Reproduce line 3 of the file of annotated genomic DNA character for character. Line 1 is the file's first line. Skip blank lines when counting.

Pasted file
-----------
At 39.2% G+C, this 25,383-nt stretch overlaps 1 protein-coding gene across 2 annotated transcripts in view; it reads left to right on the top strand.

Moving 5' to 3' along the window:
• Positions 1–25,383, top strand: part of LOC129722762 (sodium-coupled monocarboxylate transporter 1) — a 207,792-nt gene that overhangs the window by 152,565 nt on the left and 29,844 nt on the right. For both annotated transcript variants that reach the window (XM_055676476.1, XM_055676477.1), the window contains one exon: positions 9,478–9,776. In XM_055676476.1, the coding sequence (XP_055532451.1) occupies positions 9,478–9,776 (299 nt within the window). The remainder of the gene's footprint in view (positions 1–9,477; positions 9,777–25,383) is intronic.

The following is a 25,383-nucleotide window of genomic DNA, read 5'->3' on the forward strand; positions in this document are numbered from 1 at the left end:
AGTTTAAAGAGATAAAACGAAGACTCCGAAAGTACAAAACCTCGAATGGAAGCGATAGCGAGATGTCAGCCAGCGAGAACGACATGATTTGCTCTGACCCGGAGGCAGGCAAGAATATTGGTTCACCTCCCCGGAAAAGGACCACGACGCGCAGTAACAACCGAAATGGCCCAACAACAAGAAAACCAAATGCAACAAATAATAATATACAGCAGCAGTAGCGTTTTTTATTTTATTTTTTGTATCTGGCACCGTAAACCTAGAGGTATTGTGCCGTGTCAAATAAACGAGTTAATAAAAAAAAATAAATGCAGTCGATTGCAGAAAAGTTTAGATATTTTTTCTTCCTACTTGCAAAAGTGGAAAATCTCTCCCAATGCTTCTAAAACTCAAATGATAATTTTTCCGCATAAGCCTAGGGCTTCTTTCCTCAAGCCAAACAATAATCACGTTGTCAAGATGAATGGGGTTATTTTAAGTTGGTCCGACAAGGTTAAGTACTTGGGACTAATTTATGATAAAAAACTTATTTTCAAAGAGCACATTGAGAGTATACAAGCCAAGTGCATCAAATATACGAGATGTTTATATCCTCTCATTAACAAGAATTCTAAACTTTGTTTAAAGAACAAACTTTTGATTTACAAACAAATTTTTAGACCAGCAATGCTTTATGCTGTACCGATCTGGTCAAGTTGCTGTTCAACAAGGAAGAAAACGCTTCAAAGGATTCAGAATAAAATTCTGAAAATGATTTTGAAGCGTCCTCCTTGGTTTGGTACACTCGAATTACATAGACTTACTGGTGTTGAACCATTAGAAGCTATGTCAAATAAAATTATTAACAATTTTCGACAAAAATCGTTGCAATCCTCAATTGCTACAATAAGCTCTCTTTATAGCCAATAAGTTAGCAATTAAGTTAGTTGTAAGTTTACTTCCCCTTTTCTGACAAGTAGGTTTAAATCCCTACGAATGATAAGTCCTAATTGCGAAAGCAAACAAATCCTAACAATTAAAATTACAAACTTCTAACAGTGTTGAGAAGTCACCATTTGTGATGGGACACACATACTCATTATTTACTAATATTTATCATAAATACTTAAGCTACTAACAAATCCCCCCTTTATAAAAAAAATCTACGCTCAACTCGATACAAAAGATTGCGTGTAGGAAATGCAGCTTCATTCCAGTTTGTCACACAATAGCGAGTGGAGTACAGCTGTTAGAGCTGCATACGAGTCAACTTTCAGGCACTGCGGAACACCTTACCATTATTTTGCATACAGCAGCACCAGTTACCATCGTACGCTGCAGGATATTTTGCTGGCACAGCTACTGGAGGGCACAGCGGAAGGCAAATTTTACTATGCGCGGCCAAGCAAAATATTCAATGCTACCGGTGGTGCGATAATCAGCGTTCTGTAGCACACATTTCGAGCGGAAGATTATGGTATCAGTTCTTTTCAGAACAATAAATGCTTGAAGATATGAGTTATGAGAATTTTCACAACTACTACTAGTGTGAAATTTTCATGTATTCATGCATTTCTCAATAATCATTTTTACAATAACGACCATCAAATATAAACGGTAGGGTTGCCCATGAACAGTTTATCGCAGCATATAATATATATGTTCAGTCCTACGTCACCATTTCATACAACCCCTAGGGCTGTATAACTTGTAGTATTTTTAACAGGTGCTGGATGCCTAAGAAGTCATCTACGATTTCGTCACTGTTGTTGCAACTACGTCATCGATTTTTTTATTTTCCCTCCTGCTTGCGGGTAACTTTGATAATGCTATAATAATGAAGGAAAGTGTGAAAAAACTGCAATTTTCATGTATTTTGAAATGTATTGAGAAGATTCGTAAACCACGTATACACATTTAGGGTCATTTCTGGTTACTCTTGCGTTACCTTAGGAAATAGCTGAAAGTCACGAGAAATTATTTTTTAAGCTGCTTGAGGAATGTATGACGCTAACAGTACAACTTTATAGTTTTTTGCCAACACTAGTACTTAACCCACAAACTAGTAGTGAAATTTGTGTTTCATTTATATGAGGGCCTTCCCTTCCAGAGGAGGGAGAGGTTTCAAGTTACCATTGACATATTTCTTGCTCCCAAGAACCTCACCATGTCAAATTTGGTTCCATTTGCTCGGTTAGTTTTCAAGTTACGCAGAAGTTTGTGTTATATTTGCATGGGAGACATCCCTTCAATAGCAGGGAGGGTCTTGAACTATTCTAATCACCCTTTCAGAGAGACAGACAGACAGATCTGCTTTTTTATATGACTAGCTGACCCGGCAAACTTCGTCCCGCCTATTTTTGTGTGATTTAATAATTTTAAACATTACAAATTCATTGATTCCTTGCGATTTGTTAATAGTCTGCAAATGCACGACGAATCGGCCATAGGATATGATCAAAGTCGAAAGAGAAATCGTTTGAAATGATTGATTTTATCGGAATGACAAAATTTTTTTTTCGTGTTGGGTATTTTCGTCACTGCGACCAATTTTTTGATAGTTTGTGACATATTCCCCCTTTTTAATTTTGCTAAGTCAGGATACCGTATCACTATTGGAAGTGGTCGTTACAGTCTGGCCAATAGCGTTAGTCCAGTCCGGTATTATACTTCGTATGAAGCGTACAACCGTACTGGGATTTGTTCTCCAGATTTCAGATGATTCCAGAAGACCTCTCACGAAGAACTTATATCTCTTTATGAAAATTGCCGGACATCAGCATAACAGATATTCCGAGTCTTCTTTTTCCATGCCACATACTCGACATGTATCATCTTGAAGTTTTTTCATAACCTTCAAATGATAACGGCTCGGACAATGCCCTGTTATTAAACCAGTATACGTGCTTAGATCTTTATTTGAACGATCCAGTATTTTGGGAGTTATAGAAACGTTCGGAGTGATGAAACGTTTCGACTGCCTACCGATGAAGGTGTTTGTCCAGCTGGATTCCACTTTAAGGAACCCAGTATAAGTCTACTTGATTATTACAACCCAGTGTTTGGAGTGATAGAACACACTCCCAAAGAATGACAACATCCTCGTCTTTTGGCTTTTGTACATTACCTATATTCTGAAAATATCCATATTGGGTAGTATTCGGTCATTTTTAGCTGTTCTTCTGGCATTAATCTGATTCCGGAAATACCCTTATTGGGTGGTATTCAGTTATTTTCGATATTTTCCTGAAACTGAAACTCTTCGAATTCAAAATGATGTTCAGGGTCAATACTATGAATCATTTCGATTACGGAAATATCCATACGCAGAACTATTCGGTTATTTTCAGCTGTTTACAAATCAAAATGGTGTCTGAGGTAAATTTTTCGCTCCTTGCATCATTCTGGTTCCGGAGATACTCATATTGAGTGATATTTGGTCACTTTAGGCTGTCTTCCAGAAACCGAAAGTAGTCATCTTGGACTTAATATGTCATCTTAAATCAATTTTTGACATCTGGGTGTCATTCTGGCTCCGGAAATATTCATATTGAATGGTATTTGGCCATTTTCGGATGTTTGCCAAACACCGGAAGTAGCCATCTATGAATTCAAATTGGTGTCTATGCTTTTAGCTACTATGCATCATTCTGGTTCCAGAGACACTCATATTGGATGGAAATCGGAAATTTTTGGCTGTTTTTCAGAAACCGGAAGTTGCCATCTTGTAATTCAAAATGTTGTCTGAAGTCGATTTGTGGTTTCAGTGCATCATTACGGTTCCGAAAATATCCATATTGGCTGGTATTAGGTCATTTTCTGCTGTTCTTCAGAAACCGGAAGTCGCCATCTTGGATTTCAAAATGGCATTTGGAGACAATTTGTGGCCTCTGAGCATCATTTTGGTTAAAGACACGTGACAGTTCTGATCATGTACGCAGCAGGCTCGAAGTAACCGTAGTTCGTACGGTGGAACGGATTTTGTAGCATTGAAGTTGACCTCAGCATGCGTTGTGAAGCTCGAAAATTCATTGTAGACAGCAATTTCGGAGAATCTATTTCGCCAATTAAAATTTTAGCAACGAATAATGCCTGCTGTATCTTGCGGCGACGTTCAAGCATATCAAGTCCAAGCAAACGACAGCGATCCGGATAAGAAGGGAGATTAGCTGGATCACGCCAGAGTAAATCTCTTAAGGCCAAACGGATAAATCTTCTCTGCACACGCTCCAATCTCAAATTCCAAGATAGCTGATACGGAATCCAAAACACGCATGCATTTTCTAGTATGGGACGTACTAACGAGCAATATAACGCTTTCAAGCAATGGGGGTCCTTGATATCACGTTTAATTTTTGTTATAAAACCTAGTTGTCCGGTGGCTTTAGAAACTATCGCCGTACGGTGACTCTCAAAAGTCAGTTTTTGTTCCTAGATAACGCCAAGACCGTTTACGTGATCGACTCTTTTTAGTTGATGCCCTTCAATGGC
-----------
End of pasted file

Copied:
• Positions 1–25,383, top strand: part of LOC129722762 (sodium-coupled monocarboxylate transporter 1) — a 207,792-nt gene that overhangs the window by 152,565 nt on the left and 29,844 nt on the right. For both annotated transcript variants that reach the window (XM_055676476.1, XM_055676477.1), the window contains one exon: positions 9,478–9,776. In XM_055676476.1, the coding sequence (XP_055532451.1) occupies positions 9,478–9,776 (299 nt within the window). The remainder of the gene's footprint in view (positions 1–9,477; positions 9,777–25,383) is intronic.